|Mainstream Baptists hear Shurden, honor Lolley||| Print ||
By Brian Kaylor
ATLANTA-The New Baptist Covenant meets an important need, and historian Walter "Buddy" Shurden told Mainstream Baptists why and how.
Shurden addressed the Mainstream Baptist Network at a Feb. 1 breakfast held in conjunction with the celebration of a New Baptist Covenant in Atlanta.
Shurden, who called the interracial conference involving representatives from about 30 North American Baptist groups "the most significant Baptist meeting I have ever been to," outlined four reasons why the New Baptist Covenant is needed:
Shurden began at the beginning for Baptists in terms of denominational life in the United States—the formation of the Triennial Convention in 1814. Luther Rice worked not only to raise money for missions, but also for denominational unity through that early 19th-century gathering.
Although clergy spearheaded the Triennial Convention, the celebration of a New Baptist Covenant was led by two Baptist laymen-former president Jimmy Carter and Mercer University President Bill Underwood.
Shurden called Carter "our Luther Rice" and praised the former president for his attempts over the last couple of decades to reconcile Baptists.
He also argued that the Atlanta gathering was sparked in large part from a desire to protect Baptist higher education. He credited former Mercer University President Kirby Godsey with helping start discussions that led to the event.
The New Baptist Covenant event was not an attempt to create a super-denomination, Shurden stressed. Although Baptists in 1814 needed a new denominational structure, Baptists today already have numerous denominational entities.
"The New Baptist Covenant Celebration is not an effort to form something together," Shurden explained. "It is an effort to say something together about what we ought to be doing together."
The celebration of a New Baptist Covenant marked a significant moment in Baptist life because it could become "a major step in racial reconciliation and gender recognition among Baptists in North America," Shurden asserted.
The Triennial Convention was started by "33 white guys" and remained "a white guys' club," but the New Baptist Covenant event included from the beginning African-Americans and women.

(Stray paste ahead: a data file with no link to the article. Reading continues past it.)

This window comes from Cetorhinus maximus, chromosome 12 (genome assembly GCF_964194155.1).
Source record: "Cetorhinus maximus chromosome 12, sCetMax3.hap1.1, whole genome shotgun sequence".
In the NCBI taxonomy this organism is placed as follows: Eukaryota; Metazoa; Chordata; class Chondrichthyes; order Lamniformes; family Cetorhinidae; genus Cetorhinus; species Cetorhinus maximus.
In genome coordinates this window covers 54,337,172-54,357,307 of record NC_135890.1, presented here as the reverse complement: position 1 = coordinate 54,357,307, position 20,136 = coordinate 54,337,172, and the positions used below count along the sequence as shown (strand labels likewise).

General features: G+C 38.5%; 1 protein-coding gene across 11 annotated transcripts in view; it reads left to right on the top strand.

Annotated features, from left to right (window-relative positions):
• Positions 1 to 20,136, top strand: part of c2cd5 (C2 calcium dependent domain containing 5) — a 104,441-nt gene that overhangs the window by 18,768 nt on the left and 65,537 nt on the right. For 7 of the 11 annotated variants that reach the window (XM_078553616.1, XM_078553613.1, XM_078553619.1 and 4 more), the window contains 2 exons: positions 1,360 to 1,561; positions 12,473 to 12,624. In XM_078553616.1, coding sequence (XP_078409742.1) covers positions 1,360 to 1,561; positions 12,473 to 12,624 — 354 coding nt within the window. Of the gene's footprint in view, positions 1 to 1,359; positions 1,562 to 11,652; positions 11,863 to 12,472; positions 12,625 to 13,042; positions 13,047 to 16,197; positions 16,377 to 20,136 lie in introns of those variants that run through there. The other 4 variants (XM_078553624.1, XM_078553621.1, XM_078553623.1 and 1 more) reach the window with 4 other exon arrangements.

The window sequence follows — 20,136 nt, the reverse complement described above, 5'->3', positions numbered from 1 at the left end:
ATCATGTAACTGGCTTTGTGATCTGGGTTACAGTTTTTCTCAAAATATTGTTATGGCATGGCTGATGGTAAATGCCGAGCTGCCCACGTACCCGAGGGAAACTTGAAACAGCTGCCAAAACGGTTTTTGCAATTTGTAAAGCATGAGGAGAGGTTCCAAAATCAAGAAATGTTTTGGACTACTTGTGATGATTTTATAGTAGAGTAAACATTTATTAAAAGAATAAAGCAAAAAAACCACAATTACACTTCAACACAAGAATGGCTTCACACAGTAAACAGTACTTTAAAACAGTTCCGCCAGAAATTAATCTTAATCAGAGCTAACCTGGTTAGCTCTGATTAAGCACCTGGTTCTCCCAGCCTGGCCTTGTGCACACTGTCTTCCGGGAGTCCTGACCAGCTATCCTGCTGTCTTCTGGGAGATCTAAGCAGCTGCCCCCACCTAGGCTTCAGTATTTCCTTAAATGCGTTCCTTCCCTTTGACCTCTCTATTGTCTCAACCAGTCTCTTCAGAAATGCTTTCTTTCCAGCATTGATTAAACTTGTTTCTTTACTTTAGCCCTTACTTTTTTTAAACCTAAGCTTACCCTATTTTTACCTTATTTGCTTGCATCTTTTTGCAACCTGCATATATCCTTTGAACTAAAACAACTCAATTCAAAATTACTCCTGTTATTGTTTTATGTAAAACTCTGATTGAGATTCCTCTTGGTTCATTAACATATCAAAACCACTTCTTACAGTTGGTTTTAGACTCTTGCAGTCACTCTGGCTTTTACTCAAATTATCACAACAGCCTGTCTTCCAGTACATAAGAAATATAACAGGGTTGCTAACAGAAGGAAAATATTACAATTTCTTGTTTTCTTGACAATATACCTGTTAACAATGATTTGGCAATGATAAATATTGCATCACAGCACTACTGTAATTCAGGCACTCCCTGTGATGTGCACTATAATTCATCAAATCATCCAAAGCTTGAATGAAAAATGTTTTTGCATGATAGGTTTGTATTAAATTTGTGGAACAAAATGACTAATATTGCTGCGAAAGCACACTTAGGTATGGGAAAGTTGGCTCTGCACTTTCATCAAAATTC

"One of the reasons this program has been as good as it has been is because there were voices other than our voices—white voices—around that table," he said.
Pointing to the New Baptist Covenant's focus on Luke 4, he declared that the celebration is helping Baptists "take seriously what Jesus took seriously."
He lamented that most churches and denominations spend very little of their budgets addressing the areas addressed in Luke 4-good news for the poor, freedom for captives, recovery of sight for the blind, release for the oppressed—which Shurden said were "what Jesus took seriously."
"This is not Democratic stuff or Republican stuff," Shurden asserted. "This is Bible stuff. This is New Testament stuff."
Also at the breakfast meeting, the Mainstream Baptist Network honored former Southeastern Baptist Theological Seminary President Randall Lolley.
Lolley, who was unable to attend because his wife was recovering from an illness, was honored at the breakfast for his stand for traditional Baptist theological education.
Serving 14 years as president of Southeastern, Lolley resigned in the fall 1987 to protest trustees whose fundamentalist policies he said at the time were "contradictory to the dream which formed Southeastern."
At the breakfast, David Key, director of the Baptist Studies Program at Chandler, and Larry Hovis, coordinator for Cooperative Baptist Fellowship of North Carolina, offered personal reflections and praise for Lolley.
Key asserted that when the history of the moderate Baptist movement is written, one chapter should be titled, "Randall Lolley's bold Baptist stand." Lolley's example should be remembered as Baptists work to support the future of theological education, he added.
Hovis called Lolley a "great, courageous Baptist preacher, prophet" and said Lolley served as a catalyst for many "free and faithful institutions and ministries" that network together today.
Hovis announced CBF of North Carolina's creation of the Randall and Lou Lolley Fund for theological education that will be launched formally in April.
Hovis also read a statement of greetings from Lolley, who said he was "honored beyond words."
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